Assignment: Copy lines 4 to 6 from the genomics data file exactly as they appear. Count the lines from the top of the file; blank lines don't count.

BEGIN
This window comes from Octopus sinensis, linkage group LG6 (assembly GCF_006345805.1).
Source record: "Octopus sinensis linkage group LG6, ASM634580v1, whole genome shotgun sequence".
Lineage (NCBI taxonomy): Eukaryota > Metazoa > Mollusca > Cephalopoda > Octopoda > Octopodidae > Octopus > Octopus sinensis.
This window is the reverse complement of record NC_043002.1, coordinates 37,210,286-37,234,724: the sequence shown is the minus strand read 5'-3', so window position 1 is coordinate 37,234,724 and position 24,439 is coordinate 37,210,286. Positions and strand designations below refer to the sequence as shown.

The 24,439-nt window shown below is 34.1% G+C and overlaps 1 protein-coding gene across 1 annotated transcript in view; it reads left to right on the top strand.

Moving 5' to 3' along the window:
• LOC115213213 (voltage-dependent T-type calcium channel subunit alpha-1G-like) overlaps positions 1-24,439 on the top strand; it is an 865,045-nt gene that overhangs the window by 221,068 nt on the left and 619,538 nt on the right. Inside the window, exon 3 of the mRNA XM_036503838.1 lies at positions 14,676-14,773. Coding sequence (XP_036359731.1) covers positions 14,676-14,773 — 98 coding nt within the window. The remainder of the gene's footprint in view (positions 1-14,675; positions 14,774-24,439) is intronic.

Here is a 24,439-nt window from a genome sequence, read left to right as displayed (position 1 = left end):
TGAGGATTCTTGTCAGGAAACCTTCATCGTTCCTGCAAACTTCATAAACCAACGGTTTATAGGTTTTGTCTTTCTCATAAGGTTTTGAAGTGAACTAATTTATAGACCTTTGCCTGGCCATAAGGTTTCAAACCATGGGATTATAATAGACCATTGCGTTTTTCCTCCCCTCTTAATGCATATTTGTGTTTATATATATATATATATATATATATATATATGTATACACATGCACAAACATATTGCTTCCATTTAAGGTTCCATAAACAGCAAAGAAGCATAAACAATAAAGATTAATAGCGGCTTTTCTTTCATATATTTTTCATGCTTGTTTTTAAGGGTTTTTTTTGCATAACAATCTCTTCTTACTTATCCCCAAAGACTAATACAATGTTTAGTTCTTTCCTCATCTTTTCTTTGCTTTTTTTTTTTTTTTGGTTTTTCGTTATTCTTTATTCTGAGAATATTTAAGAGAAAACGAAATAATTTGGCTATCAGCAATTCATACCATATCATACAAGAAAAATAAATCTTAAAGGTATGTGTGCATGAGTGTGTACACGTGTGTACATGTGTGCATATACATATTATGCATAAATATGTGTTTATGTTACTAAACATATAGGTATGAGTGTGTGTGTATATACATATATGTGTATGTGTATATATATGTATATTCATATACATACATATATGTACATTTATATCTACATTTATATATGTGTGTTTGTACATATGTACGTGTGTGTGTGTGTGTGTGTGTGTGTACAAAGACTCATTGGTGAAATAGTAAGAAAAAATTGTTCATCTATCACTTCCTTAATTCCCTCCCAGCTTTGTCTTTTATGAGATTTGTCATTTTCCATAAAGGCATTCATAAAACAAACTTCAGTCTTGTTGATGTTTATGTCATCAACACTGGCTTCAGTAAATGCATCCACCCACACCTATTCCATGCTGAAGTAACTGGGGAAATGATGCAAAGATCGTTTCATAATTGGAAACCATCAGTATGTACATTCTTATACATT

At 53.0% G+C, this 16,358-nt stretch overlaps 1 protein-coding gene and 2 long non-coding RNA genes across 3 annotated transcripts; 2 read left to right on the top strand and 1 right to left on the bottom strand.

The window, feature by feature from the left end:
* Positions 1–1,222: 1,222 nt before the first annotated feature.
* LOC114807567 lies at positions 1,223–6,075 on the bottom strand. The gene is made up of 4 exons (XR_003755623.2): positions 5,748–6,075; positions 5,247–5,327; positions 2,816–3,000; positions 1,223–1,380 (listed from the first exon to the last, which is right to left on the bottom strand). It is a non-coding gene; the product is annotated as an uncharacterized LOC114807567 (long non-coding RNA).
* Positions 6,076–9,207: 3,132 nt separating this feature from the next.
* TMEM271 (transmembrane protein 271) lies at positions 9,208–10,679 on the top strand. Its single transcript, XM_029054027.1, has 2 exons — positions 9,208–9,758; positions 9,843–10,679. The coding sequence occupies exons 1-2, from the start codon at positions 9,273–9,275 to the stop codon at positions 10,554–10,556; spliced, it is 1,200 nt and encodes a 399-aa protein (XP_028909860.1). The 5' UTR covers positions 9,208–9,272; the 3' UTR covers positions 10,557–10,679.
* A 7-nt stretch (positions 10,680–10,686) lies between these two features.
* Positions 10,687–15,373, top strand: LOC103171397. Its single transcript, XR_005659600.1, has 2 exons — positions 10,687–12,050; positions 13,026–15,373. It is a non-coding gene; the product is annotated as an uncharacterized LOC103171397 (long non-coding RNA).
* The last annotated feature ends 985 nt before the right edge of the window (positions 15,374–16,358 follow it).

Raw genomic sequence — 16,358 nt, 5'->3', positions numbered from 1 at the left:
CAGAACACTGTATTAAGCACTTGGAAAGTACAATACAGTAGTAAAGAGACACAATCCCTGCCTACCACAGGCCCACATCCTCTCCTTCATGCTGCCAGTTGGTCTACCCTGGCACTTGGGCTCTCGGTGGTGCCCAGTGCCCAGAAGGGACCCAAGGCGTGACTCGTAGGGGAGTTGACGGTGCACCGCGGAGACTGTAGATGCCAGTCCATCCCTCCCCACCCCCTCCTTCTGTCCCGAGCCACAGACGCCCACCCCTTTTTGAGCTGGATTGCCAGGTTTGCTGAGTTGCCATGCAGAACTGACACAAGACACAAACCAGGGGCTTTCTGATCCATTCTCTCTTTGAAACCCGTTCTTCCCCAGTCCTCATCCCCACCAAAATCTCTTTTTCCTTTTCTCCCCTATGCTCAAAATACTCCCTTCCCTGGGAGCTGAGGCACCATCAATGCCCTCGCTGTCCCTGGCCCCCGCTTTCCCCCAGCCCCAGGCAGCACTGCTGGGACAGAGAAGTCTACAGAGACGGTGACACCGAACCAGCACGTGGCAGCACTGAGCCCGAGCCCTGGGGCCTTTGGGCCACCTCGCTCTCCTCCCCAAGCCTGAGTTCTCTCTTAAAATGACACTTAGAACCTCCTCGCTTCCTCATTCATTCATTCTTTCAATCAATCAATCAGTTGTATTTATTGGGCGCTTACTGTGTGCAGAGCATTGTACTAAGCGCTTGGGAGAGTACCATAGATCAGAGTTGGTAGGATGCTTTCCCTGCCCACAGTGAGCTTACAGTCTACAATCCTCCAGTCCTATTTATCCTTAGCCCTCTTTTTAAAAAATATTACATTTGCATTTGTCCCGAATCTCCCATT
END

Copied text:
This window is the reverse complement of record NC_043002.1, coordinates 37,210,286-37,234,724: the sequence shown is the minus strand read 5'-3', so window position 1 is coordinate 37,234,724 and position 24,439 is coordinate 37,210,286. Positions and strand designations below refer to the sequence as shown.

The 24,439-nt window shown below is 34.1% G+C and overlaps 1 protein-coding gene across 1 annotated transcript in view; it reads left to right on the top strand.

Moving 5' to 3' along the window: